The NSABDC data were first reported in the 2010 COAG Reform Council National Agreement performance information 2008-09 (SCRGSP 2009). Since that report further work has been undertaken on data development for the NHA performance indicator, including the definition of an episode of SAB and the definition of the number of patient days under SAB surveillance, as used for the denominator of the NHA performance indicator.
The most recent work in 2016 was to revise the definition of patient days under SAB surveillance to exclude unqualified newborns, and to update the neutropenia criterion, as advised by the Australian Commission on Safety and Quality in Health Care. All jurisdictions re-provided data for the reporting years of 2010–11 to 2014–15 according to the revised specification.
For 2010–11 to 2014–15, all states and territories used the definition of SAB patient episodes as defined above in the 'Quality statement summary — description', but with the following neutropenia criterion:
SAB is associated with neutropenia (<1 x 109) contributed to by cytotoxic therapy.
For 2015–16, all states and territories used the definition of SAB patient episodes as defined above with the updated neutropenia criterion as described above in the 'Quality statement summary — description'.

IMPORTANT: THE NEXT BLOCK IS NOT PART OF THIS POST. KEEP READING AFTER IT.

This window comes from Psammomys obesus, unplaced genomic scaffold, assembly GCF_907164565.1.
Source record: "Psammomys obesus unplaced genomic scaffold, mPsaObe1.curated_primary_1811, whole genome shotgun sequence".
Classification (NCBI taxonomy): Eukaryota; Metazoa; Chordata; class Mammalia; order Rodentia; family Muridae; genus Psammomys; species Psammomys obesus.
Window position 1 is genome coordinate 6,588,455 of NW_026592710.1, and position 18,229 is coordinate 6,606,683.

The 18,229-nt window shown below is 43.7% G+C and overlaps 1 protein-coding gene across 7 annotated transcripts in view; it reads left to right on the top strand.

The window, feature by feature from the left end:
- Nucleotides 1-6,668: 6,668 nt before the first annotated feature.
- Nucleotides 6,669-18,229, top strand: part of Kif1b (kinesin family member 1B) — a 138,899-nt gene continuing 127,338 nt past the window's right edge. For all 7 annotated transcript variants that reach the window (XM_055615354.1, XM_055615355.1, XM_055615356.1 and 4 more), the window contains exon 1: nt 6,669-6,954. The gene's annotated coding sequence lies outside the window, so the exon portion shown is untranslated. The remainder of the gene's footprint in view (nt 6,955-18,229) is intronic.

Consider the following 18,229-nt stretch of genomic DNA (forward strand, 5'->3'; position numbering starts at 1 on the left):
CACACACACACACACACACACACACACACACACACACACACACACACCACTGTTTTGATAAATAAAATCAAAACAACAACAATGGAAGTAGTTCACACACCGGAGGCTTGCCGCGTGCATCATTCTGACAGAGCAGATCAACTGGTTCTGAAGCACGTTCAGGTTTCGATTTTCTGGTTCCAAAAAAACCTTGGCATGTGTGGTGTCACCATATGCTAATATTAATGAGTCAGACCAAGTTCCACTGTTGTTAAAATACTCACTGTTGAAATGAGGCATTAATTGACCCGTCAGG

The change to the neutropenia criterion is not considered to have resulted in counts of SAB cases for 2015–16 that are not comparable with previous years.
Data for 2010–11 and 2011–12 are comparable, except for Queensland, where the 2010–11 data only include patients aged 14 years and over, whereas the 2011–12 data include patients of all ages.
Due to the changes in the denominator of the performance indicator specification, data published in 2017 for the reporting years 2010–11 to 2015–16 are not comparable with data previously published in COAG Reform Council publications, the AIHW series 'Staphylococcus aureus bacteraemia in Australian public hospitals: Australian hospital statistics' nor the Report on Government Services.
Source and reference attributes
Australian Institute of Health and Welfare
|Steward:||Australian Institute of Health and Welfare|
|Related metadata references:|
Supersedes National Staphylococcus aureus Bacteraemia Data Collection (NSABDC) Data Quality Statement: 2011-12 AIHW Data Quality Statements, Archived 03/02/2017
Has been superseded by National Staphylococcus aureus Bacteraemia Data Collection, 2016–17: Quality Statement AIHW Data Quality Statements, Archived 21/01/2019